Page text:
12. The method according to claim 11 wherein the step of applying the second material layer is further defined as painting the second material layer on the exposed surface of the mesh.
13. The method according to claim 7 wherein the step of impressing the mesh is further defined as impressing the mesh in the exposed surface of the first layer so that portions of the wires of the mesh are surrounded by the first material layer and the step of applying the second layer is further defined as applying the second material layer to the mesh so that portions of the second material layer surround the wires of the mesh.
14. The method according to claim 7 further defined as dispersing a coloring agent in at least one of the first and second material layers.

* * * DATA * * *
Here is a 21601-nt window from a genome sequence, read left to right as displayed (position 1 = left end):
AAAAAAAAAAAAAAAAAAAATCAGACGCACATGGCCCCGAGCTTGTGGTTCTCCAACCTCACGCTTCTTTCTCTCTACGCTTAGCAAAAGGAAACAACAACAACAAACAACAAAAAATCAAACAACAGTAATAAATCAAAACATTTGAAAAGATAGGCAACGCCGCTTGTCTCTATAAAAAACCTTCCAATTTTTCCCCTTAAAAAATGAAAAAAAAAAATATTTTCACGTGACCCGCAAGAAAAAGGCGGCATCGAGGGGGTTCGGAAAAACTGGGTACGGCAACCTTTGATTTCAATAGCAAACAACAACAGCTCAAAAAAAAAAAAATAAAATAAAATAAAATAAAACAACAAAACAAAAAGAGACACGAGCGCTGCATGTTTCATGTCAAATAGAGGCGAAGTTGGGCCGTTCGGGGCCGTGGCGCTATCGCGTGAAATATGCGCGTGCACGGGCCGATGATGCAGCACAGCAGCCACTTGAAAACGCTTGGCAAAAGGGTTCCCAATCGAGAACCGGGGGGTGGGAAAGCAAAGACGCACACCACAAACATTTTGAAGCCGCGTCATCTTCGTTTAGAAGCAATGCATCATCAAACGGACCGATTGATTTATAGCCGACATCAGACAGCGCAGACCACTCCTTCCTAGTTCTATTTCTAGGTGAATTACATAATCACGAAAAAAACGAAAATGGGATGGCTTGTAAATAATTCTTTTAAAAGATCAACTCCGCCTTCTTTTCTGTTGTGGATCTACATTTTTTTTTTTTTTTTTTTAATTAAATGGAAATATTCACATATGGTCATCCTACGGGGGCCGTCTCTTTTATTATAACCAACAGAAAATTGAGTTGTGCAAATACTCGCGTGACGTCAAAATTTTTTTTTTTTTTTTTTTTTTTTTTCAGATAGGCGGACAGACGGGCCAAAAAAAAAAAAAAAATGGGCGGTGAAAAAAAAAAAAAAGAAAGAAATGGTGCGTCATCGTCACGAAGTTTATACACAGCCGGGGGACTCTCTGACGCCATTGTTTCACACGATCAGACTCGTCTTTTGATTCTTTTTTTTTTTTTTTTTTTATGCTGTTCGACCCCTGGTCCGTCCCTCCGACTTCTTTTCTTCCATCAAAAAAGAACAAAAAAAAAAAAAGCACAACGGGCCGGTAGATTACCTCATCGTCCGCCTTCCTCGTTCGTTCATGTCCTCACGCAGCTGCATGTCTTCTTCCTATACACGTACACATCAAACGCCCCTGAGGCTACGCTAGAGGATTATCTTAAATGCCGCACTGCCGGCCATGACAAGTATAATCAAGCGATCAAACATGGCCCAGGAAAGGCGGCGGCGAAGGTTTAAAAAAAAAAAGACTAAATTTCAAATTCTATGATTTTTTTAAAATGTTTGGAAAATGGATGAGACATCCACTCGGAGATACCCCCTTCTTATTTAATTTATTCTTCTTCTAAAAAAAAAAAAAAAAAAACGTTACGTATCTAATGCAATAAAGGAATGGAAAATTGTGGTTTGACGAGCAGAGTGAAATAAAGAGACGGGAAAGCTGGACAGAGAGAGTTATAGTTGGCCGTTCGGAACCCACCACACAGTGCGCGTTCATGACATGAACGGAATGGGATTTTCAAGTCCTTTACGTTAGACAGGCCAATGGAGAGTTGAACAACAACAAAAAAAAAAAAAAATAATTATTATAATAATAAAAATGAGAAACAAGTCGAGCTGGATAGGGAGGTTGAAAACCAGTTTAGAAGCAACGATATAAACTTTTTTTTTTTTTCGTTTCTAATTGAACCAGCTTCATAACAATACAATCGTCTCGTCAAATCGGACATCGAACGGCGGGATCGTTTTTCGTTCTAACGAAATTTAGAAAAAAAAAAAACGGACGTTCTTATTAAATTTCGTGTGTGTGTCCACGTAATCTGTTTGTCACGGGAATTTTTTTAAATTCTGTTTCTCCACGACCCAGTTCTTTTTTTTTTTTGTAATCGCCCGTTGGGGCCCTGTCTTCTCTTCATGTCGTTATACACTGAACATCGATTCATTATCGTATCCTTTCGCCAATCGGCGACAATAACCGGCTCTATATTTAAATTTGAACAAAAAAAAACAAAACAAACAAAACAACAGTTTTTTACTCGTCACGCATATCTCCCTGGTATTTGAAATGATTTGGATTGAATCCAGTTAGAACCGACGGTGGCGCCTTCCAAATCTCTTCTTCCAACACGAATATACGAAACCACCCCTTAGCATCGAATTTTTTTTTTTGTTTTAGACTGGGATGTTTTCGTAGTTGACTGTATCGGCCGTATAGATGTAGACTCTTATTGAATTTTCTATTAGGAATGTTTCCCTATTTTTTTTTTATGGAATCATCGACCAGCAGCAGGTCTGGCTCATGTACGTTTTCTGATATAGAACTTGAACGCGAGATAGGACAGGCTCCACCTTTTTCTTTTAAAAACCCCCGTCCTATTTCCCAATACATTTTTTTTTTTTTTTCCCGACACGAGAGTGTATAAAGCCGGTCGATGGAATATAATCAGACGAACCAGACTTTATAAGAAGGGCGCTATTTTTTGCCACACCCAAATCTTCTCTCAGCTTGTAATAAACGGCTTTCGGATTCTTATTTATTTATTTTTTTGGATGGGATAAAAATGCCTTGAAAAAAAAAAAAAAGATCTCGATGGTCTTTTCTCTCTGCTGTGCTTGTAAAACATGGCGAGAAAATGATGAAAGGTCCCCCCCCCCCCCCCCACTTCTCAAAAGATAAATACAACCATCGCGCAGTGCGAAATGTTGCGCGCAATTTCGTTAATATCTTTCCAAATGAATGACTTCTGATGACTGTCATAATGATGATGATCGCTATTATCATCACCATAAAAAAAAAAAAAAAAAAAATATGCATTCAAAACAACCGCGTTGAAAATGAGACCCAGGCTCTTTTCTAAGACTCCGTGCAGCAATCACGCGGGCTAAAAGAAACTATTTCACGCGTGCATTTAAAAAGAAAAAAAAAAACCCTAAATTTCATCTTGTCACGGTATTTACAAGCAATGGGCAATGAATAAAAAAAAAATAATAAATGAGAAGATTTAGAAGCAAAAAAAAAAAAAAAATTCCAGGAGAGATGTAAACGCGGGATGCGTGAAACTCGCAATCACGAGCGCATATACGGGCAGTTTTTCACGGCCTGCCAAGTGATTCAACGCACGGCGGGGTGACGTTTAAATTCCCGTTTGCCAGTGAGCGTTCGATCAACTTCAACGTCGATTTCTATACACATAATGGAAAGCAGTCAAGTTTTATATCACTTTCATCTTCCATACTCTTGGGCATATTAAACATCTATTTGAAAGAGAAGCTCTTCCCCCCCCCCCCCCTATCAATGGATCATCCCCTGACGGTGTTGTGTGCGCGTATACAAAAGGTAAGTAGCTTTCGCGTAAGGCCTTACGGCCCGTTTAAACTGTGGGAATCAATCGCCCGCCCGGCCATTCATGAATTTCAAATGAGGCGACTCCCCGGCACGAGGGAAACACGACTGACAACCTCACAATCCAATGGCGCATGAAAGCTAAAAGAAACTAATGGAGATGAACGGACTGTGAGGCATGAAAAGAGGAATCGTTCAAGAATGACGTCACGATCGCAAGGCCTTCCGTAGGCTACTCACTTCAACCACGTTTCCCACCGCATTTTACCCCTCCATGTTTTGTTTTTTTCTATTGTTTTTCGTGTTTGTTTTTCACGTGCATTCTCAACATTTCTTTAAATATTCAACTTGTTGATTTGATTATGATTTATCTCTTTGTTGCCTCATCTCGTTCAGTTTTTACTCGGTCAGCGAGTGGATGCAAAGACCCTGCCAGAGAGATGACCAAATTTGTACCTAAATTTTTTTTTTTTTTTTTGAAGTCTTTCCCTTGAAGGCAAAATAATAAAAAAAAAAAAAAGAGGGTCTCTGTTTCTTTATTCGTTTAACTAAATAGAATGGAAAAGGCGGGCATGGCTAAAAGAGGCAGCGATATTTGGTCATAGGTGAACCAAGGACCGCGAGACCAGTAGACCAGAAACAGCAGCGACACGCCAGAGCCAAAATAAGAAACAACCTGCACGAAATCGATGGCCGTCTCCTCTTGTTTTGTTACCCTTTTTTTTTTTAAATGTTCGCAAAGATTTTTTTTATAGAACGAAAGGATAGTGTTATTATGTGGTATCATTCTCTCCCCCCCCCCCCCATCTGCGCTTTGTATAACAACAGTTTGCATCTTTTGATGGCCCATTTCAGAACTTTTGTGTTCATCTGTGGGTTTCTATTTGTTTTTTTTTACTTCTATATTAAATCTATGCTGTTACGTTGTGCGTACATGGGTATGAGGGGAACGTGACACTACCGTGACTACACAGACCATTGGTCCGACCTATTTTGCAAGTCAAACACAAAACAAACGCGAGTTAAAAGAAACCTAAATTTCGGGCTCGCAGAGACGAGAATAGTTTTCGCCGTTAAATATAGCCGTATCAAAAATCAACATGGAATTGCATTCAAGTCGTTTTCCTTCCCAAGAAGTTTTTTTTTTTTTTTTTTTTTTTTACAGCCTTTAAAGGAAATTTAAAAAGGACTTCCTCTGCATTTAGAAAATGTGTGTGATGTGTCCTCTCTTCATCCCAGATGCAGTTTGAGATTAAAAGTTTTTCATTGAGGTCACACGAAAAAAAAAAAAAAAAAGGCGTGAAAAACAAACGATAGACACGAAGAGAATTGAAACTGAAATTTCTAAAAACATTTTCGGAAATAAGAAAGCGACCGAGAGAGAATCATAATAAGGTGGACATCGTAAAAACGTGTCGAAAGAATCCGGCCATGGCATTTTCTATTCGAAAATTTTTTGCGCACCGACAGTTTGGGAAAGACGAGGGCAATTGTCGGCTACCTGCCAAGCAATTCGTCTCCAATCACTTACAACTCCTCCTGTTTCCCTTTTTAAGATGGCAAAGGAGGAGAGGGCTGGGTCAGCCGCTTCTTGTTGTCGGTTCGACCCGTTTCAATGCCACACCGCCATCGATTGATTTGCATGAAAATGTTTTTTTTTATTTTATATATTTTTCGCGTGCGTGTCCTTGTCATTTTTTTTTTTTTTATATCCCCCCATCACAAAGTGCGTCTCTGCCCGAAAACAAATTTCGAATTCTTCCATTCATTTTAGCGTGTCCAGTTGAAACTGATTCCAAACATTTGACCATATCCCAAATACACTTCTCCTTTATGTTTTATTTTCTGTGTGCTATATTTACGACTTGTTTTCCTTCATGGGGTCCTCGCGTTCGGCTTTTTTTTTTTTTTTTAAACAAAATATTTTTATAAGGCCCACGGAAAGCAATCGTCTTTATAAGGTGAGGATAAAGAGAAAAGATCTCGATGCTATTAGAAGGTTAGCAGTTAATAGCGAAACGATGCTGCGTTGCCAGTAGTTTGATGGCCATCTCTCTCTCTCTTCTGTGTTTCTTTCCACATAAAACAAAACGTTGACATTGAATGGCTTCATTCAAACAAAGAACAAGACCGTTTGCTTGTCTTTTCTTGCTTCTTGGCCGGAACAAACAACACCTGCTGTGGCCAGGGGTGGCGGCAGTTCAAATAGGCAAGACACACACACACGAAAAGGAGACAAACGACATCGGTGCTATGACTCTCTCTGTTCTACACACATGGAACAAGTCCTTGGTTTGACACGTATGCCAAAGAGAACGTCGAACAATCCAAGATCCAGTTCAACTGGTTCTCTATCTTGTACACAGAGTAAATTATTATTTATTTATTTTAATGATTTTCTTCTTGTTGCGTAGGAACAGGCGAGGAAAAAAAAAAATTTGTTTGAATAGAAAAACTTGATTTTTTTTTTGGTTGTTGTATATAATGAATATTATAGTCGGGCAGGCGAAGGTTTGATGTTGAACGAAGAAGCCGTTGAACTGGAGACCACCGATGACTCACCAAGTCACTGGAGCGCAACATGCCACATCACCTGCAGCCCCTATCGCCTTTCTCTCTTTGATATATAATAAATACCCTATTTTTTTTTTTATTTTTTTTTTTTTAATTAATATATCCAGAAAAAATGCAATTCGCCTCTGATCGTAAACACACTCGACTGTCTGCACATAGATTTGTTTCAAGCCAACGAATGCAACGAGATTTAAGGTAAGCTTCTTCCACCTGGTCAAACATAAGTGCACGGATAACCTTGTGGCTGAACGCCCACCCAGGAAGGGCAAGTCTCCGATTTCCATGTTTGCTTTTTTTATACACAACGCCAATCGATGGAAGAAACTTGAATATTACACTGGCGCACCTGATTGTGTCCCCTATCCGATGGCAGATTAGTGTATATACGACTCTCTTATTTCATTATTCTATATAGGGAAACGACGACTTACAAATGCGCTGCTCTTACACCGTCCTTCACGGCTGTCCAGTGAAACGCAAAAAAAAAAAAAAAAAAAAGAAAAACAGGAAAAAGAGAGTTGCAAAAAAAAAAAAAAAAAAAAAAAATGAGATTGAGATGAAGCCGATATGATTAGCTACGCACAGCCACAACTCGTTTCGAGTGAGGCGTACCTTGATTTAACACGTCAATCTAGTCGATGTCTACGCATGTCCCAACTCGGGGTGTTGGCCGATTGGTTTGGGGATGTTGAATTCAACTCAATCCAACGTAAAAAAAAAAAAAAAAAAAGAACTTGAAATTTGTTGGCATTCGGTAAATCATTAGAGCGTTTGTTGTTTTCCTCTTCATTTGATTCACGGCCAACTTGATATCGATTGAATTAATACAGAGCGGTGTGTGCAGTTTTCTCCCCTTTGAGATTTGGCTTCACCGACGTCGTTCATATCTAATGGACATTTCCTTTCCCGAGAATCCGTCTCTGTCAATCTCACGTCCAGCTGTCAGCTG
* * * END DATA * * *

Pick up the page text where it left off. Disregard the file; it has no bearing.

15. The method according to claim 7 further including the initial step of coating the mesh with the material of said first and second layers prior to impressing the mesh in the exposed surface of the first layer.
16. A process for joining first and second thermally bondable bodies exhibiting at least some mutual fusion bonding incompatibility by means of a composite bonding agent including first and second thermoplastic material layers integrally joined by a medial inductively heatable metallic mesh, said first and second thermoplastic material layers having fusion bonding compatibility with said first and second bodies, respectively, and bonding incompatibility with each other, said method comprising the steps of:
juxtapositioning the first and second bodies so that the portions thereof to be bonded are contiguous;